Burma News International (BNI) issued a letter on the 2 April 2020 regarding recent charges against media organisations using the anti-terrorism law. The following is the statement in full.
“The Sittwe No. 1 Myoma Police Station charged Khine Mrat Kyaw, the chief editor of Narinjara News, one of the member organizations of BNI, on March 31 with the anti-terrorism law. On the evening of the same day, a ten member team including members of Central Investigation Department, Special Branch of the police force and a member of General Administration Department came to the office of Narinjara at the Shwe Thar road in Sittwe and searched the premises for 30 minutes, seizing two laptops from the office and took three reporters to the police station.
Three staff from Narinjara office; senior reporters Thein Zaw (Thant Myat Khine), Aung Lin Tun and Tun Naing were released around 7:00 pm after interrogation. According to them, the charges were brought against Narinjara due to an online broadcasting of an interview piece with the spokesperson of Arakan Army, Khine Thukha.
Khine Mrat Kyaw, who was charged, is one of the members of the Myanmar Press Council as well as a reporter for the British Broadcasting Corporation (BBC) Burmese service. Furthermore, he is a member of the policy committee of the BNI, which is the independence network of 16 media organizations.
Furthermore, it was learnt that the Ministry of Home Affairs was planning to charge and arrest Tharlon Zaung Htet (Hlaing Thit Zin Wai), chief editor of Yangon Khit Thit media on the evening of March 31. Similarly, around 9:30 pm on March 30, Nay Myo Line (Nay Lin) chief editor of the Voice of Myanmar was arrested at his house and detained at a police station by Mandalay Region Special Branch of the police forces with charges based on the anti-terrorism act article 50(a) and 52(a).
The State owned newspaper Myanmar Alinn mentioned the Order number 1/2020 of the Ministry of Home Affairs, which stated that President of Myanmar announced the United League of Arakan (ULA), Arakan Army (AA) armed organization and organizations under it, were now illegal organizations according to illegal organization act article 15, sub article (2).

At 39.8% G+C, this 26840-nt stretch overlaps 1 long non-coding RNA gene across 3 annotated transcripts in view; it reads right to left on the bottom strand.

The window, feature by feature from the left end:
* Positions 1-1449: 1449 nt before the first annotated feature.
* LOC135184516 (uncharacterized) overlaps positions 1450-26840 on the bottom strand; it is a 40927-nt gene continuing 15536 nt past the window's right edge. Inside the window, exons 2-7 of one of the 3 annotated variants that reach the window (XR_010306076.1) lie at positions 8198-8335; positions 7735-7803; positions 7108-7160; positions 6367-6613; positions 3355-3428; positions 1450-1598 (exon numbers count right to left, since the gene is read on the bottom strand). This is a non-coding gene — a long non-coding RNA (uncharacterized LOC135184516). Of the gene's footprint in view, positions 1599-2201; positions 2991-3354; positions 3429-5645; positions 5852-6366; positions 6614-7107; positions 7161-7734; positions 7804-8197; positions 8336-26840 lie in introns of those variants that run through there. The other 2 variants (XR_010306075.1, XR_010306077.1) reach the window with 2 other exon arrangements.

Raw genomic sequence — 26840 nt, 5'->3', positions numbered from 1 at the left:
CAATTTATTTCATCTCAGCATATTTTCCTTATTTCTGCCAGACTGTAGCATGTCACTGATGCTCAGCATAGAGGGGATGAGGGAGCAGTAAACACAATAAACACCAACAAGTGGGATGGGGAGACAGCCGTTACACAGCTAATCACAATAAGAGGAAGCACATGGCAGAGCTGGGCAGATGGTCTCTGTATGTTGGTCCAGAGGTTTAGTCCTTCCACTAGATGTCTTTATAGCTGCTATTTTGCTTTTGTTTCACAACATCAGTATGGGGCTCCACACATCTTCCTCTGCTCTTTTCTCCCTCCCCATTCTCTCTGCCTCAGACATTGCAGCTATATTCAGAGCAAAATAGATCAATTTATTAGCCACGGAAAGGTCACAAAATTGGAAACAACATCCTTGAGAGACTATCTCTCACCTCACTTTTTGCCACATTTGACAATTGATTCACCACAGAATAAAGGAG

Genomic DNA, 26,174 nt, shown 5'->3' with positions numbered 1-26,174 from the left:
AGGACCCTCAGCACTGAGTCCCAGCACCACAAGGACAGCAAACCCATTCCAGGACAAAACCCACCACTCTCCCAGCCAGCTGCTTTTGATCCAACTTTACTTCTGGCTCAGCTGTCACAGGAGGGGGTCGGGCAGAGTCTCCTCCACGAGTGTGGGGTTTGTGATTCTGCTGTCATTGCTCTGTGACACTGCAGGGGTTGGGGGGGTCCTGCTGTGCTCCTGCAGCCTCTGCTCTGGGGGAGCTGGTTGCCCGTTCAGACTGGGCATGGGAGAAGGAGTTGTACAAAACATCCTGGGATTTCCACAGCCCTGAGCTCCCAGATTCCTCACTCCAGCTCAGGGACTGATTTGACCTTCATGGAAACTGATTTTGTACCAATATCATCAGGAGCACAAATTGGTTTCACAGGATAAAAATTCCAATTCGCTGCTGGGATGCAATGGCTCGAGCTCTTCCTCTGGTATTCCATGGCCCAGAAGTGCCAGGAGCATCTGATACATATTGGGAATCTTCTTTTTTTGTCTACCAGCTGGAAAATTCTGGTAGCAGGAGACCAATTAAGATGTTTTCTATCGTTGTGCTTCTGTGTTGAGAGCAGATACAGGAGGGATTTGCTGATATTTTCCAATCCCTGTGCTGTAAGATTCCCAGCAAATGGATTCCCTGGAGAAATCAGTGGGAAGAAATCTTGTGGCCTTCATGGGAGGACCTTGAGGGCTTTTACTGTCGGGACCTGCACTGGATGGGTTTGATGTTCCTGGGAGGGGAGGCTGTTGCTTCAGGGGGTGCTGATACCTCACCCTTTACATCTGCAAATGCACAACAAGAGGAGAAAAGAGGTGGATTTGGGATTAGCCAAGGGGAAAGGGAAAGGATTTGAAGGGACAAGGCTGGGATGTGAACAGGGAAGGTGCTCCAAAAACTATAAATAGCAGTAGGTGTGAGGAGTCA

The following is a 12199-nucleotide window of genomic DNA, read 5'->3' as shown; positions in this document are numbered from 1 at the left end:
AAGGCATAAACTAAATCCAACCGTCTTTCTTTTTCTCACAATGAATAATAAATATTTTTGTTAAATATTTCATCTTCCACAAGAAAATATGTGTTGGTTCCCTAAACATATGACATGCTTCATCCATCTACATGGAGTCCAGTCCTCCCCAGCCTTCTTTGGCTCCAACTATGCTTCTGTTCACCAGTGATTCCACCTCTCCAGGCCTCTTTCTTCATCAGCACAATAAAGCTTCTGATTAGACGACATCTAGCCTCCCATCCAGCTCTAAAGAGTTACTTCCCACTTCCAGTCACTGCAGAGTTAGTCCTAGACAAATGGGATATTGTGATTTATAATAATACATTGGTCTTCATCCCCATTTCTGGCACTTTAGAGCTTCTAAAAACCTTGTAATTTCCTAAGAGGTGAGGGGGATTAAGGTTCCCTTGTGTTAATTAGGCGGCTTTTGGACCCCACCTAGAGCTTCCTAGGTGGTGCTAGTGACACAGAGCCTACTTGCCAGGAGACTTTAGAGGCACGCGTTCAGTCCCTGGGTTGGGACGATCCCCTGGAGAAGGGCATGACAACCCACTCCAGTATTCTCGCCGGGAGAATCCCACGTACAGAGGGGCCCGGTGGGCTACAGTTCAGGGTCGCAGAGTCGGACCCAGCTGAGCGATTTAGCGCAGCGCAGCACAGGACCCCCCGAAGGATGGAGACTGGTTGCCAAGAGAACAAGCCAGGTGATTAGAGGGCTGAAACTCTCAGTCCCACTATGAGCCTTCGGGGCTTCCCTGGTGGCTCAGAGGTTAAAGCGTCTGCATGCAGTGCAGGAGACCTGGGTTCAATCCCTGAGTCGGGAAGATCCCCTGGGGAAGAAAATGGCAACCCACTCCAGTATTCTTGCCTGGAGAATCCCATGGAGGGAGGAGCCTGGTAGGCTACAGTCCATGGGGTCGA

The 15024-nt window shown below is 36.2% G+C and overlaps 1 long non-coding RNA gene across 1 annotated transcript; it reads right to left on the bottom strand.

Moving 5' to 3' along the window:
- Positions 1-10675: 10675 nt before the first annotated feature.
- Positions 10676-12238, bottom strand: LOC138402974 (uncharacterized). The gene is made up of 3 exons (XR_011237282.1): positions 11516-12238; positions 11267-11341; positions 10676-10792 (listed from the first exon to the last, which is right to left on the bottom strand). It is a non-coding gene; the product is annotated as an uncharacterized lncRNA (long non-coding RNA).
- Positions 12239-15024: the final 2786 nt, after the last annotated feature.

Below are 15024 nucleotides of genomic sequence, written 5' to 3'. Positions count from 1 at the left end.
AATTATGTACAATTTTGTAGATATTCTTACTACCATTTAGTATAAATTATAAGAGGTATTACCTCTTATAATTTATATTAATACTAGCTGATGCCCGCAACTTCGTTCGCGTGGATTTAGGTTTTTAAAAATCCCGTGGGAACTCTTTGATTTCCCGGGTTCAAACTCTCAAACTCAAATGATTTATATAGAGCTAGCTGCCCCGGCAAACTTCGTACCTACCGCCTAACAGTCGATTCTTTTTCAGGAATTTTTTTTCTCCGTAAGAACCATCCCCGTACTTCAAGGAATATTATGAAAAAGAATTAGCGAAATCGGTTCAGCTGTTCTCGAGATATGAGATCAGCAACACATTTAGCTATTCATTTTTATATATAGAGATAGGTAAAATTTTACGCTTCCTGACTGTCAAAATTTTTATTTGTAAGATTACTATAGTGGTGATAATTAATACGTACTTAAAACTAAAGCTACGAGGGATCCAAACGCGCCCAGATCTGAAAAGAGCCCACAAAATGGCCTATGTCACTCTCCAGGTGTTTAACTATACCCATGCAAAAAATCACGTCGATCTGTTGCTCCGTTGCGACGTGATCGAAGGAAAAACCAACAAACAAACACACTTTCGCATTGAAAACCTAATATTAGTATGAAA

In Myanmar, for issues related to media violations, there is an established legal process to launch a complaint first to the Myanmar Press Council (MPC) for negotiation and then if necessary, a charge can be laid against a member of the media, with the Media Law which was adopted in 2014. However, in this above case, the MPC Secretary (2) and a member of the MPC themselves were charged with criminal acts by the government, an action which does not follow the media law.
On May 1, 2019, Aung Min Oo and other officials of the Development Media Group (DMG), also a member of BNI, were charged with “communicating with an illegal organization”, act 17/2, by Sittwe Special Branch at No. 1 police Station in Sittwe. This happened almost one year ago.
Now, it is the crucial time of the pandemic coronavirus around the world and everyone is watching carefully about the news and information about COVID19. We have seen the State Counsellor Daw Aung San Suu Kyi also try to educate and give warnings about COVID-19 to the people.
The role of the media in our country is also critically important in providing important information, helping people control and contain the COVID-19 epidemic. Therefore, it is crucial to support the media by physically protecting them as well as mentally encouraging them, while they are informing and educating people with accurate and crucial information. Members of the media are not the criminals of our country.
For the reasons above, BNI is making the request to the State Counsellor Daw Aung San Suu Kyi and President U Win Myint to dismiss the charges against these chief editors with this anti-terrorism law and then work as a government to walk towards a federal democratic union and to prevent similar injustice in the future.”